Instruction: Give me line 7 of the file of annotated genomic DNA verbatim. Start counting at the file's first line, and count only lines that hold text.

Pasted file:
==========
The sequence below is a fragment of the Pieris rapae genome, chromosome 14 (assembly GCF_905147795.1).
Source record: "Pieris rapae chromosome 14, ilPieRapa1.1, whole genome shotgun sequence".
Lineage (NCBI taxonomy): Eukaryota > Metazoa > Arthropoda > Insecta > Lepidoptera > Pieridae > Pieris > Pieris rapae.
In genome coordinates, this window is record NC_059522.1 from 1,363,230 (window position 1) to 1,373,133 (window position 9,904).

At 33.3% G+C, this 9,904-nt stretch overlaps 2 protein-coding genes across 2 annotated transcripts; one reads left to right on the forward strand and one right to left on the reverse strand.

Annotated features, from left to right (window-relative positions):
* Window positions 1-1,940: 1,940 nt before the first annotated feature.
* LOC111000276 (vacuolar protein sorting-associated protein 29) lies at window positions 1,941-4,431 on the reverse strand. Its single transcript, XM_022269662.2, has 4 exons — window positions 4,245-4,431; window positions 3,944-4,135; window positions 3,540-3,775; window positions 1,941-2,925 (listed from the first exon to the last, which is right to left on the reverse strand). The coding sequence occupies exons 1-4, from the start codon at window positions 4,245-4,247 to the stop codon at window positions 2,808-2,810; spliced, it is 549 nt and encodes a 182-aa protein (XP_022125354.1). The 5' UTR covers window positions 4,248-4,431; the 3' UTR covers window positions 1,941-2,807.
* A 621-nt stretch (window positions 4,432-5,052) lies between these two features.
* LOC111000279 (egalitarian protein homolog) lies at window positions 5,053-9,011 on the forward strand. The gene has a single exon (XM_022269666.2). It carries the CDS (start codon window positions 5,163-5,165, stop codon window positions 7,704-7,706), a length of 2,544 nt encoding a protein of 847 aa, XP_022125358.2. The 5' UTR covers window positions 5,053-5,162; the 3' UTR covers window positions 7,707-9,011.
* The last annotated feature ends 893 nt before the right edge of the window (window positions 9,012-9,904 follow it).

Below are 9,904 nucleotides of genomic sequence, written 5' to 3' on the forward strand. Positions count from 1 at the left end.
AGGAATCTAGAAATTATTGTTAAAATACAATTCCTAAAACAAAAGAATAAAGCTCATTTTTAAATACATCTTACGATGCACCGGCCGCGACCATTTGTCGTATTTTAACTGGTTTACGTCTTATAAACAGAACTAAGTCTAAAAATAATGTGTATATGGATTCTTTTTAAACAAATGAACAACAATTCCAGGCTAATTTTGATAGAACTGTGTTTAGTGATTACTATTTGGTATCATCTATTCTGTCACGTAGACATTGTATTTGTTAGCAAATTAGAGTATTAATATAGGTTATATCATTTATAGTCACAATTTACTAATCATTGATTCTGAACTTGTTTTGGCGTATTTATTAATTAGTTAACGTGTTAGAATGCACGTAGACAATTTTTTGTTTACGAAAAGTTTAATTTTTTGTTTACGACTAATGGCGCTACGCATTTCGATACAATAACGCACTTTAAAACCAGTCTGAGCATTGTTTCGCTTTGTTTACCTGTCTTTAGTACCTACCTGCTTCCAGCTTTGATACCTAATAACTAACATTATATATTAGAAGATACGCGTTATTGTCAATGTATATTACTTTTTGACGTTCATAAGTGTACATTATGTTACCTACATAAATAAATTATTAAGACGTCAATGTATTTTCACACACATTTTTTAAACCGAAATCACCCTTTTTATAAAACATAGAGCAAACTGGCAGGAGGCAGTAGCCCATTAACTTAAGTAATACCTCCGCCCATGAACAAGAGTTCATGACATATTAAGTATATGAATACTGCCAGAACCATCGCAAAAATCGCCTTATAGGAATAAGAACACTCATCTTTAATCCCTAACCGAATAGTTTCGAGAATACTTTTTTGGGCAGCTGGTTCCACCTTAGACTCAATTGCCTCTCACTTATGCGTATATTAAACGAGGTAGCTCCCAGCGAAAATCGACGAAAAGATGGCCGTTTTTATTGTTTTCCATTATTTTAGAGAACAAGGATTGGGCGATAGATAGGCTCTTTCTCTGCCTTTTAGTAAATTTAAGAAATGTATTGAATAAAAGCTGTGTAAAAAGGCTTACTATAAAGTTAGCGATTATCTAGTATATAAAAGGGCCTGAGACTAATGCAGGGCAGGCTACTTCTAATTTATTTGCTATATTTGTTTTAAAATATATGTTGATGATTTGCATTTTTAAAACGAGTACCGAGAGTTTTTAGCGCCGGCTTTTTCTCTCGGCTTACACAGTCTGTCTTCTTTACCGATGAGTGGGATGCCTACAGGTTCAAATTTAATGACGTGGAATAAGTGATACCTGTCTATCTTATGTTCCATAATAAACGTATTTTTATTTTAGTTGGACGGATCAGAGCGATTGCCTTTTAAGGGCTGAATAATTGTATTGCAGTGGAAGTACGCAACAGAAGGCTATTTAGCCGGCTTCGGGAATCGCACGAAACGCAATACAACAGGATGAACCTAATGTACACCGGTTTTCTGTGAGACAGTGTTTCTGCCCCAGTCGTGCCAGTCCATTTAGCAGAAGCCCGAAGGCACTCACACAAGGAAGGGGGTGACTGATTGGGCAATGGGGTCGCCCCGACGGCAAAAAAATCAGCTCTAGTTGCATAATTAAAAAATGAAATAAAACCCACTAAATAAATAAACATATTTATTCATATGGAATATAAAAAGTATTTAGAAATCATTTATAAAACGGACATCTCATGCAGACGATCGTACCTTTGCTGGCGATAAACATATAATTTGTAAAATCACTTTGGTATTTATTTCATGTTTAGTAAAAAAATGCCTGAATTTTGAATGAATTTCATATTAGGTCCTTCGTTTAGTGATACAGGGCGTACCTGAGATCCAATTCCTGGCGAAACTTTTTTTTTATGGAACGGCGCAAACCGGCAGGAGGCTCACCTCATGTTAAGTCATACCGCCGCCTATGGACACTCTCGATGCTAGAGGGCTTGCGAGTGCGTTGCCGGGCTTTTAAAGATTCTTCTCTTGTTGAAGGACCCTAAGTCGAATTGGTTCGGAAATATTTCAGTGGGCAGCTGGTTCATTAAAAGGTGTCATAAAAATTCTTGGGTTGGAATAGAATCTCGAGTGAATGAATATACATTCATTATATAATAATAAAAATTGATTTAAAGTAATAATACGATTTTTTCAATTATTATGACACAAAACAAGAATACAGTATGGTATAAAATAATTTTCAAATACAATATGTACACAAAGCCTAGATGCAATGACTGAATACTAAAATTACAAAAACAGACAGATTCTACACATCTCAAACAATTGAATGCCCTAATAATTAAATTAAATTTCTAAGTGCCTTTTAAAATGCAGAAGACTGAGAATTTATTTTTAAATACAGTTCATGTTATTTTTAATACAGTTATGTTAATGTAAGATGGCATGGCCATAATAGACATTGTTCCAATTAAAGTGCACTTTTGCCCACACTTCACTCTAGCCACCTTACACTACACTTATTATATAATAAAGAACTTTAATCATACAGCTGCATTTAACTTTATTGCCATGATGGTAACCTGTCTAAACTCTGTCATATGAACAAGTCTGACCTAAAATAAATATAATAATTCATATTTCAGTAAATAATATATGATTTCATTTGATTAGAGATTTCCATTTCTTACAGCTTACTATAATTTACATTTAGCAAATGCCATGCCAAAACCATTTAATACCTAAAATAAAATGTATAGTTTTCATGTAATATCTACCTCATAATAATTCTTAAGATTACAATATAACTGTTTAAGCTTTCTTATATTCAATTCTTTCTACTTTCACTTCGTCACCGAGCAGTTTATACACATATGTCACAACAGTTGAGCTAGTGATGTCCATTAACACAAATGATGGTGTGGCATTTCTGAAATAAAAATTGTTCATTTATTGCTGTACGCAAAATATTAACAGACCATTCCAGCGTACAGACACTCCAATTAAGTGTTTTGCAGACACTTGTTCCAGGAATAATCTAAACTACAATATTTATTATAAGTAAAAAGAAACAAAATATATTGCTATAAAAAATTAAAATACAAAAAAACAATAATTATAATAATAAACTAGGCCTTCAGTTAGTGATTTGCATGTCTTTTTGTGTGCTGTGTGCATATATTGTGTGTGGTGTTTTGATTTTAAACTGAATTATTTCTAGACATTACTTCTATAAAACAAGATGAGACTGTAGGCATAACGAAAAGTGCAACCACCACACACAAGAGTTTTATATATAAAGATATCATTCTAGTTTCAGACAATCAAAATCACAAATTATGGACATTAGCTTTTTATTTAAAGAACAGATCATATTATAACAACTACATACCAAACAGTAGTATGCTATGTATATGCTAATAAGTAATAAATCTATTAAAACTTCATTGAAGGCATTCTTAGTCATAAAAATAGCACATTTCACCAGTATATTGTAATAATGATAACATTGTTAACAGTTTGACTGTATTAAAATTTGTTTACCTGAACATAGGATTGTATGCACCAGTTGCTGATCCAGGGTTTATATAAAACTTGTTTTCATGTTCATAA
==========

* Window positions 1-1,940: 1,940 nt before the first annotated feature.